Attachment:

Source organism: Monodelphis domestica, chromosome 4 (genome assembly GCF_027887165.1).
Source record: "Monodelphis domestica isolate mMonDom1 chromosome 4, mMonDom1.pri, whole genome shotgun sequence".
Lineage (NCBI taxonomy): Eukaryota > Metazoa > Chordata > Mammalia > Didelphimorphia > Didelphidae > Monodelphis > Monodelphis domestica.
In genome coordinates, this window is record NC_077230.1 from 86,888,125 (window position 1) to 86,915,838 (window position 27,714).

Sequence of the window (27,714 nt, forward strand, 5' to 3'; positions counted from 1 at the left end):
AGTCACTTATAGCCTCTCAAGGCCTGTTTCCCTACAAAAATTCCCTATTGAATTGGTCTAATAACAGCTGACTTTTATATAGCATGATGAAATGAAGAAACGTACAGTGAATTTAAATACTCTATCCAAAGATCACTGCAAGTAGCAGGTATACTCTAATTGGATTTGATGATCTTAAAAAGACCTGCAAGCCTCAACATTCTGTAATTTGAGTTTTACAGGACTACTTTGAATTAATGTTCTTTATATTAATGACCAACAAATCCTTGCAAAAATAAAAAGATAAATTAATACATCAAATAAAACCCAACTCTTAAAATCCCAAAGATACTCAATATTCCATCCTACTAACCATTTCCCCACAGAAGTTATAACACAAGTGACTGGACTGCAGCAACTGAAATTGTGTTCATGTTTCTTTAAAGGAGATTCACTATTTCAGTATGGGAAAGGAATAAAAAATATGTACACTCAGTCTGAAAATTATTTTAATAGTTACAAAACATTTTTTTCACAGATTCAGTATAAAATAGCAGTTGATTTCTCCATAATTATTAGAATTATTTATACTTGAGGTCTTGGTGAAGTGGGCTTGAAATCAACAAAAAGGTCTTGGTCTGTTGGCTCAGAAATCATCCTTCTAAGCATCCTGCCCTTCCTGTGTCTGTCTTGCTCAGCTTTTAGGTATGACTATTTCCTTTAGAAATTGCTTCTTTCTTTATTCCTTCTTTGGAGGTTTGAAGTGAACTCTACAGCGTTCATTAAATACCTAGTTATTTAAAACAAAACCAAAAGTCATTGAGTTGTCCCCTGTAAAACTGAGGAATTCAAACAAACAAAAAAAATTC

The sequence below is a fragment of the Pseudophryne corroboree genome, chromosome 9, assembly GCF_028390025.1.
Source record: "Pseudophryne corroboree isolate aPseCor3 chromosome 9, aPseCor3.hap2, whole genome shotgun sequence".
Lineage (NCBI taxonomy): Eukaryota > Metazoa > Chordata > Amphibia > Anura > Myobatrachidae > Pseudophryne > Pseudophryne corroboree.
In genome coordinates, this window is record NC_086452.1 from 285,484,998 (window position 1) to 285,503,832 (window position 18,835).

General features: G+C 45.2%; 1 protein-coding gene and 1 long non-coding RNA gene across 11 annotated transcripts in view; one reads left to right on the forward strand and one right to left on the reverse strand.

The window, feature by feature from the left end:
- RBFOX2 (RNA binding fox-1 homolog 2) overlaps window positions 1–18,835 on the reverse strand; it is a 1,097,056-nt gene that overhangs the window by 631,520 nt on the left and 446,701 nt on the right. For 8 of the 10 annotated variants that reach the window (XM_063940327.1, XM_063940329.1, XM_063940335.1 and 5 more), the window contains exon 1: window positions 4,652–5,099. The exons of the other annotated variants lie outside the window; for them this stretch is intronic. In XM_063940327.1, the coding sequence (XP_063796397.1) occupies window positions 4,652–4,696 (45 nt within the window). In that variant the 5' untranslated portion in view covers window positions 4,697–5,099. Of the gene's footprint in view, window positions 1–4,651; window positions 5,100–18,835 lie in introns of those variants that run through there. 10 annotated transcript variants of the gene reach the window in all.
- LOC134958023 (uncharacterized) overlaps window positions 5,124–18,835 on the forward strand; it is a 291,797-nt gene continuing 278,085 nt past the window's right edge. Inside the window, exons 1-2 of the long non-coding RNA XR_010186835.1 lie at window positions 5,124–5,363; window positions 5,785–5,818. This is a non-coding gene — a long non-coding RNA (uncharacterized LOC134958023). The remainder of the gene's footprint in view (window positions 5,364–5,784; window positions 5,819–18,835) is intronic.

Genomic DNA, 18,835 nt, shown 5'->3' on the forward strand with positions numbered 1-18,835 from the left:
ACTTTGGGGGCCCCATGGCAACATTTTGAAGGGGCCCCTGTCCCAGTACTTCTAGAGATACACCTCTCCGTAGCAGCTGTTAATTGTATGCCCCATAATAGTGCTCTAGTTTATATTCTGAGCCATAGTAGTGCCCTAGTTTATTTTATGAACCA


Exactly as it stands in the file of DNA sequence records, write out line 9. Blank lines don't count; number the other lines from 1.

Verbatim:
Lineage (NCBI taxonomy): Eukaryota > Metazoa > Chordata > Amphibia > Anura > Myobatrachidae > Pseudophryne > Pseudophryne corroboree.